Cold turkey: Imagine life without the NBA and NFL
Saturday, February 19, 2011: remember that day. Circle it with a red pen on your calendar, and mark it with a big X. Come next fall when you realize you’ve spent all weekend watching the pre-teen mid-level-amateur Upper Peninsula Figure Skating quarterfinals, you’ll want to remember how you got there.
Saturday, February 19, 2011: the day the seasons died.
The same day NFL Commissioner Roger Goodell and Players Association executive director DeMaurice Smith spent six hours in a room with a federal mediator trying to hash out a collective bargaining agreement, NBA Commissioner David Stern spent an hour telling the press that there might not be a single professional basketball game played next season.
No NFL, no NBA. It’s just the excuse Bud Selig needs to extend baseball into December. Wild-Card games on Thanksgiving afternoon– now that’s American. If baseball isn’t your thing (but what choice will you have really?), Canadian Thanksgiving falls on Monday, October 10, this year, right around the time the NHL season starts. That sounds good, doesn’t it? You can get through the year without the NFL and the NBA, right?
If you think it will never come to that, think again. If you were alive and alert from August 12, 1994, to April 2, 1995, you already know the drill.
Almost 950 major league baseball games were cancelled then, and 1994 was the first year without a World Series since 1904. The MLB lost a billion dollars that year, and millions of fans never returned. There were players– even Hall of Famers like Goose Gossage– who never played another game after the strike. It was awful all the way around, and the MLB still hasn’t recovered.
The NFL and NBA are so omnipresent they seem an intrinsic part of our lives, but the reality is they're businesses just like Morgan Stanley was a business. And we all know what happened to them.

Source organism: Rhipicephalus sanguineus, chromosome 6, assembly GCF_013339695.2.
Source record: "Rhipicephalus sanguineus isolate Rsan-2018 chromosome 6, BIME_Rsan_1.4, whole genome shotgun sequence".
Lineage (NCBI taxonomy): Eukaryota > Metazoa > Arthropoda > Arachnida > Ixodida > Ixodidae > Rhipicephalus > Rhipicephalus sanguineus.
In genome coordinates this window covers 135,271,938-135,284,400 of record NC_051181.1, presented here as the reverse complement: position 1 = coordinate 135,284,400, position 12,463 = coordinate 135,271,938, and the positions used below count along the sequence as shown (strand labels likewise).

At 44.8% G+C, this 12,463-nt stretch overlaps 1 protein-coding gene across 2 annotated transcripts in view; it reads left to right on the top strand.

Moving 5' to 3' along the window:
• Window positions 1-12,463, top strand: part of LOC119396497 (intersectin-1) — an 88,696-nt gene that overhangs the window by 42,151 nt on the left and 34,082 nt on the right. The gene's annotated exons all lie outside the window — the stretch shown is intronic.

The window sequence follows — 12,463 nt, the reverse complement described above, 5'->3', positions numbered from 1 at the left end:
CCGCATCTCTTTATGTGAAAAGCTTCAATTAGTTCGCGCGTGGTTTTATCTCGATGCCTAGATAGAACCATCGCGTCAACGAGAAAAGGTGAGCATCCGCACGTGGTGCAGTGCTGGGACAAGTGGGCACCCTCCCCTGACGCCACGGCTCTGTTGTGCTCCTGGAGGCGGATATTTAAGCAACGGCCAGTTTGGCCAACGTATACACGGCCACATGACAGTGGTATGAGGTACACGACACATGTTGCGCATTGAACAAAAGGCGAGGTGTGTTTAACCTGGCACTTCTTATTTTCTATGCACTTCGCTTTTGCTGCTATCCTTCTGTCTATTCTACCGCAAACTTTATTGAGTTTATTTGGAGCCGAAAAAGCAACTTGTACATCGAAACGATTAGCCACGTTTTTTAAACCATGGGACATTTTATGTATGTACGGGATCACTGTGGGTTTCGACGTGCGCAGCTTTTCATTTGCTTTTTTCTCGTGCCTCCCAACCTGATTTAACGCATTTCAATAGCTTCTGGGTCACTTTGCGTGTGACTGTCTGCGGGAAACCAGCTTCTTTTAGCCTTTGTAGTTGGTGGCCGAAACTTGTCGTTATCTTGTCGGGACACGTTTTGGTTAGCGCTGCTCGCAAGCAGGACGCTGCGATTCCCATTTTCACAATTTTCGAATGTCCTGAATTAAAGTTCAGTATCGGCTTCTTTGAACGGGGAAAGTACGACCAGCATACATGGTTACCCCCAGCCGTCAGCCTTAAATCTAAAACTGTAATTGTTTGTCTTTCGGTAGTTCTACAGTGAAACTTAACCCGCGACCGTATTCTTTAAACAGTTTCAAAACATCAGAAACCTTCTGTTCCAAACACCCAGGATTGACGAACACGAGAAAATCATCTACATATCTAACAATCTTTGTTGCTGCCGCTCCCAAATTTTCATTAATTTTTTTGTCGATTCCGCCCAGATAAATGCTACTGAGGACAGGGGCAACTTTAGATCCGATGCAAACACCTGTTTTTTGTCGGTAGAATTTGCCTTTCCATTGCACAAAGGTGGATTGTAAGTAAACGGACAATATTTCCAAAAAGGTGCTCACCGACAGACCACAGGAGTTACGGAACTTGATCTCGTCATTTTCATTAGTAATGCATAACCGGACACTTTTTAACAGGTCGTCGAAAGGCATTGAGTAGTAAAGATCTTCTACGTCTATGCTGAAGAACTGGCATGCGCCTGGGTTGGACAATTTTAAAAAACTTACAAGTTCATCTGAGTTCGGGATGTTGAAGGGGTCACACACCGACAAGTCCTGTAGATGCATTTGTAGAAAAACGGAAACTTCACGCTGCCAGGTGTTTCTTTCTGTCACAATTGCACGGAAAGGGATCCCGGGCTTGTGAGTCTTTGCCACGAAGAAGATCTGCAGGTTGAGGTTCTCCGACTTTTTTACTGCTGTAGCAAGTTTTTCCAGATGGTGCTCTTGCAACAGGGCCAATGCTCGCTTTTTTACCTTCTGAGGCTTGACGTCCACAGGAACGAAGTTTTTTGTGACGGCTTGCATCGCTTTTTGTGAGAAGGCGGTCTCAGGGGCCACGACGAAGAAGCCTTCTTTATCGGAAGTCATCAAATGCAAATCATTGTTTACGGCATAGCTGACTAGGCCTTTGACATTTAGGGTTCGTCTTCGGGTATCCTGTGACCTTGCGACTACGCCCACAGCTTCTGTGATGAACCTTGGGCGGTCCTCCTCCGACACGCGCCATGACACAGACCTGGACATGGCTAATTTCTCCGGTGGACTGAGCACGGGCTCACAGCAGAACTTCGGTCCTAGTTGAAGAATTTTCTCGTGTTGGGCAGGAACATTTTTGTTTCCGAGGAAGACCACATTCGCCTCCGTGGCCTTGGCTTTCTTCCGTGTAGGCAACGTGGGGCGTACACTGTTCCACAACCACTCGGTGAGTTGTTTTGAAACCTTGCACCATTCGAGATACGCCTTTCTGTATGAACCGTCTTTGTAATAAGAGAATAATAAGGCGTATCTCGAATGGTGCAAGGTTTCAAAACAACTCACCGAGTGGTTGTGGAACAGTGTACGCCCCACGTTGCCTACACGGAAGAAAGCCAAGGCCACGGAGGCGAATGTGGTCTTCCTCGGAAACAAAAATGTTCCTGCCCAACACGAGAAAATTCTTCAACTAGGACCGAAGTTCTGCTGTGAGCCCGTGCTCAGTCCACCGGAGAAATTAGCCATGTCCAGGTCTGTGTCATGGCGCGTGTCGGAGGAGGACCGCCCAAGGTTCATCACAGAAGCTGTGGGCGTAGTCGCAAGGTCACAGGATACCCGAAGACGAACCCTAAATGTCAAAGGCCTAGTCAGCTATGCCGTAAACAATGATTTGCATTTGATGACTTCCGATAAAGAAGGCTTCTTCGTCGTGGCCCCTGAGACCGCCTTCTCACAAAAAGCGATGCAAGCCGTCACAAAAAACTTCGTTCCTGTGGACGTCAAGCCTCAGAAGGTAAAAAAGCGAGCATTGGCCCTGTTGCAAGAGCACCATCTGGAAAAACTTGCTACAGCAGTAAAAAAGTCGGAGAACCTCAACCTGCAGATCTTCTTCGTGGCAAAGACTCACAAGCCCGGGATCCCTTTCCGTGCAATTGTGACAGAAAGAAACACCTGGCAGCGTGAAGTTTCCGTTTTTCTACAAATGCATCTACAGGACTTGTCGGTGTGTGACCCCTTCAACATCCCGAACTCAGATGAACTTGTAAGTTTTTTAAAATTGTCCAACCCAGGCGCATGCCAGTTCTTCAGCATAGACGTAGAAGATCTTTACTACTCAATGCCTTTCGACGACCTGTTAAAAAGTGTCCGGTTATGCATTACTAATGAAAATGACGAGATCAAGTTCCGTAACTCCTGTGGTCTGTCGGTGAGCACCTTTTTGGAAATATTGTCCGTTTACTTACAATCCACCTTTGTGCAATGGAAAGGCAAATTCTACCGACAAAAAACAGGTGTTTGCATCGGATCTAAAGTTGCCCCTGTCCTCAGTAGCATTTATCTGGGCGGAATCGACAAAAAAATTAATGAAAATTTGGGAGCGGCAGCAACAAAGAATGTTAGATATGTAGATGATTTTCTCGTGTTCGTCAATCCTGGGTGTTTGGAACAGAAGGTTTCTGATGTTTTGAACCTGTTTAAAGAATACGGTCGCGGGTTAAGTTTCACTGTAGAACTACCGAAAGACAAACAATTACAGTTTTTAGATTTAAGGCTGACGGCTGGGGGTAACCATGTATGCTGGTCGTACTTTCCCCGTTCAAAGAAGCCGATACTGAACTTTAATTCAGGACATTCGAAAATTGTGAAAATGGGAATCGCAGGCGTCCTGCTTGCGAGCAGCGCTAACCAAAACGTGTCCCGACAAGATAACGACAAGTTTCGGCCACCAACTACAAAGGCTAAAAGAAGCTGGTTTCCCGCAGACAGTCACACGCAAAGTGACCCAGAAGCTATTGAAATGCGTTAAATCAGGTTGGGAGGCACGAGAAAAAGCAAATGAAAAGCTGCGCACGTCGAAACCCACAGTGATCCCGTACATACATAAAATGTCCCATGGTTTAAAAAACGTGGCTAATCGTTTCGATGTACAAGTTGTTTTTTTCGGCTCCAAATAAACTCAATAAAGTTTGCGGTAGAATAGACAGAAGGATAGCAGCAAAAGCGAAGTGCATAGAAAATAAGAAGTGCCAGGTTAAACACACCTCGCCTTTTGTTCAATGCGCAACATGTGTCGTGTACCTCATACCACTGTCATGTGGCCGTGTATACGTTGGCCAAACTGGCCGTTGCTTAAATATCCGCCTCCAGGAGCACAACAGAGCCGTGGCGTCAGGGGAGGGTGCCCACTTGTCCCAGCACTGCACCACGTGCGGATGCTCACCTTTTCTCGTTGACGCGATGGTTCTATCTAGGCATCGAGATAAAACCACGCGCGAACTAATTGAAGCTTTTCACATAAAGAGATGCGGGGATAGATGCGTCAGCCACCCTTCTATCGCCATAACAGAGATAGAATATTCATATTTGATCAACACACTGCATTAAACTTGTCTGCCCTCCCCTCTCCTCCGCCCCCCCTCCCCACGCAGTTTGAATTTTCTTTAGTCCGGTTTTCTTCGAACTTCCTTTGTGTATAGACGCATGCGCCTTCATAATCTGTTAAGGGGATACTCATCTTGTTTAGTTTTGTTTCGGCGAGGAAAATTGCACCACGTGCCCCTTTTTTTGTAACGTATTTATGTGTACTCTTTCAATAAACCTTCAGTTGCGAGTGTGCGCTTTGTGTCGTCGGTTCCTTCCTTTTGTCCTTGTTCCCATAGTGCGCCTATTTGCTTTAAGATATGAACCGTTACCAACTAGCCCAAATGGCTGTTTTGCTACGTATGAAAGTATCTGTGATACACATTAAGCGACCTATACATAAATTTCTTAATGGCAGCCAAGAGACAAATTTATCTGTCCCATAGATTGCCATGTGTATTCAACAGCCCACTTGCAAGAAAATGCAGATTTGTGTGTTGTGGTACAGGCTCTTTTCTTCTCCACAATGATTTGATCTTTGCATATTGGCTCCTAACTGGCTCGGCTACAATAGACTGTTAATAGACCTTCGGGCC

And just like Morgan Stanley, all this money the NFL and NBA are haggling over comes from one place: us. If the two leagues can’t or won’t reach agreements with their players’ unions, and the 2011-2012 season goes unplayed, how many fans won’t come back?
You may think the NFL won’t risk it, not after seeing how baseball suffered, but don’t count on it. The NFL has enough faith in its fans to screw them to the wall, and enough of an ego to believe they’ll come back for more.
Roger Goodell and team owners, the main cause of the brouhaha, want a lot, including new stadiums in Los Angeles, Minnesota, Arizona, New Orleans, New York, Atlanta, and San Diego. But the NFL’s annual revenue of $9 billion isn’t enough.
To accomplish their goals, the NFL and team owners plan to withhold billions in future revenue from the players and expand the season to make more money for themselves. Team owners have hired as their point man the attorney who managed the NHL's 2004 lockout of its players; does that sound like they won’t risk losing fans?
The NBA’s problem is cutting dead weight. Any league that keeps the L.A. Clippers around deserves all the financial trouble it gets. The NBA spends its own money keeping the New Orleans Hornets above water, and yet professes to want “a sustainable business model.”
Revenue-share all you want, but with 30 teams, the NBA is almost hopelessly overextended, and David Stern, for all his talk of contraction, seems unwilling to take the tiger by the tail.
If you don’t already like pre-teen amateur ice skating championships, you might want to develop a taste. On February 19, 2011, David Stern offered a very real possibility for the future of both the NBA and the NFL.
“What we have learned, and what the union has learned, is that we both have the capacity to shut down the league,” said Stern. “There's no magic that's going to keep this league operating if we don't make a deal.”
Juanita Giles lives on a farm in Charlotte County with her husband, son and many dogs.